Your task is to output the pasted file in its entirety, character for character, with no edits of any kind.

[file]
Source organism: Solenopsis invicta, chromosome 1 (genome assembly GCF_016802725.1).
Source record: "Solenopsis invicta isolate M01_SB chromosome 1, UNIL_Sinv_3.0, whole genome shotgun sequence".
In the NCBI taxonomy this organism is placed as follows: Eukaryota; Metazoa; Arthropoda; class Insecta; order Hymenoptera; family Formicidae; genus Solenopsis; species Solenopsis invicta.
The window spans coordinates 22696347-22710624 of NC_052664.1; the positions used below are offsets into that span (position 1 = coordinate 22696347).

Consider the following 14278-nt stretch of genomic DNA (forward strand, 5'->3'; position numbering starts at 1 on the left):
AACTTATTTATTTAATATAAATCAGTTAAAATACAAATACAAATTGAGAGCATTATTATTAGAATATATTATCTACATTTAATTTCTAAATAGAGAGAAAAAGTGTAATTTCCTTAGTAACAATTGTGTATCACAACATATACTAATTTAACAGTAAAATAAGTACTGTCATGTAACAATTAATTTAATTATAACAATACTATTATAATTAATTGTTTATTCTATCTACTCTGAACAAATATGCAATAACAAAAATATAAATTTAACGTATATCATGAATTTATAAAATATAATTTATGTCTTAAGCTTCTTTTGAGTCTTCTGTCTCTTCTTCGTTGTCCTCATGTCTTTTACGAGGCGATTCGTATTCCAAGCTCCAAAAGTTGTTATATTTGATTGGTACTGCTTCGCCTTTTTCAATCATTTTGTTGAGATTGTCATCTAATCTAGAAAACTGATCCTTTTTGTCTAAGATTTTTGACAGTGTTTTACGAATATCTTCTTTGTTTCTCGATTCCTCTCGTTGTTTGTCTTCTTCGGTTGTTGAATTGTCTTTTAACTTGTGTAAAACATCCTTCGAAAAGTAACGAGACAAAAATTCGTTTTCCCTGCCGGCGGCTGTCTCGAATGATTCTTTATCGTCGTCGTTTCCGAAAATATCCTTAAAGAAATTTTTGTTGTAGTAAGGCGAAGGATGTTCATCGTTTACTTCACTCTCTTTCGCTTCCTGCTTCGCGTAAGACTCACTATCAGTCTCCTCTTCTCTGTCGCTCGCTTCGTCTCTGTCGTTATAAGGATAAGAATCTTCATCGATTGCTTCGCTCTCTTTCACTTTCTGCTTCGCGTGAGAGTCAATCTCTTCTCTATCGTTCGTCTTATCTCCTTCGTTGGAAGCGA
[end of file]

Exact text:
Source organism: Solenopsis invicta, chromosome 1 (genome assembly GCF_016802725.1).
Source record: "Solenopsis invicta isolate M01_SB chromosome 1, UNIL_Sinv_3.0, whole genome shotgun sequence".
In the NCBI taxonomy this organism is placed as follows: Eukaryota; Metazoa; Arthropoda; class Insecta; order Hymenoptera; family Formicidae; genus Solenopsis; species Solenopsis invicta.
The window spans coordinates 22696347-22710624 of NC_052664.1; the positions used below are offsets into that span (position 1 = coordinate 22696347).

Consider the following 14278-nt stretch of genomic DNA (forward strand, 5'->3'; position numbering starts at 1 on the left):
AACTTATTTATTTAATATAAATCAGTTAAAATACAAATACAAATTGAGAGCATTATTATTAGAATATATTATCTACATTTAATTTCTAAATAGAGAGAAAAAGTGTAATTTCCTTAGTAACAATTGTGTATCACAACATATACTAATTTAACAGTAAAATAAGTACTGTCATGTAACAATTAATTTAATTATAACAATACTATTATAATTAATTGTTTATTCTATCTACTCTGAACAAATATGCAATAACAAAAATATAAATTTAACGTATATCATGAATTTATAAAATATAATTTATGTCTTAAGCTTCTTTTGAGTCTTCTGTCTCTTCTTCGTTGTCCTCATGTCTTTTACGAGGCGATTCGTATTCCAAGCTCCAAAAGTTGTTATATTTGATTGGTACTGCTTCGCCTTTTTCAATCATTTTGTTGAGATTGTCATCTAATCTAGAAAACTGATCCTTTTTGTCTAAGATTTTTGACAGTGTTTTACGAATATCTTCTTTGTTTCTCGATTCCTCTCGTTGTTTGTCTTCTTCGGTTGTTGAATTGTCTTTTAACTTGTGTAAAACATCCTTCGAAAAGTAACGAGACAAAAATTCGTTTTCCCTGCCGGCGGCTGTCTCGAATGATTCTTTATCGTCGTCGTTTCCGAAAATATCCTTAAAGAAATTTTTGTTGTAGTAAGGCGAAGGATGTTCATCGTTTACTTCACTCTCTTTCGCTTCCTGCTTCGCGTAAGACTCACTATCAGTCTCCTCTTCTCTGTCGCTCGCTTCGTCTCTGTCGTTATAAGGATAAGAATCTTCATCGATTGCTTCGCTCTCTTTCACTTTCTGCTTCGCGTGAGAGTCAATCTCTTCTCTATCGTTCGTCTTATCTCCTTCGTTGGAAGCGA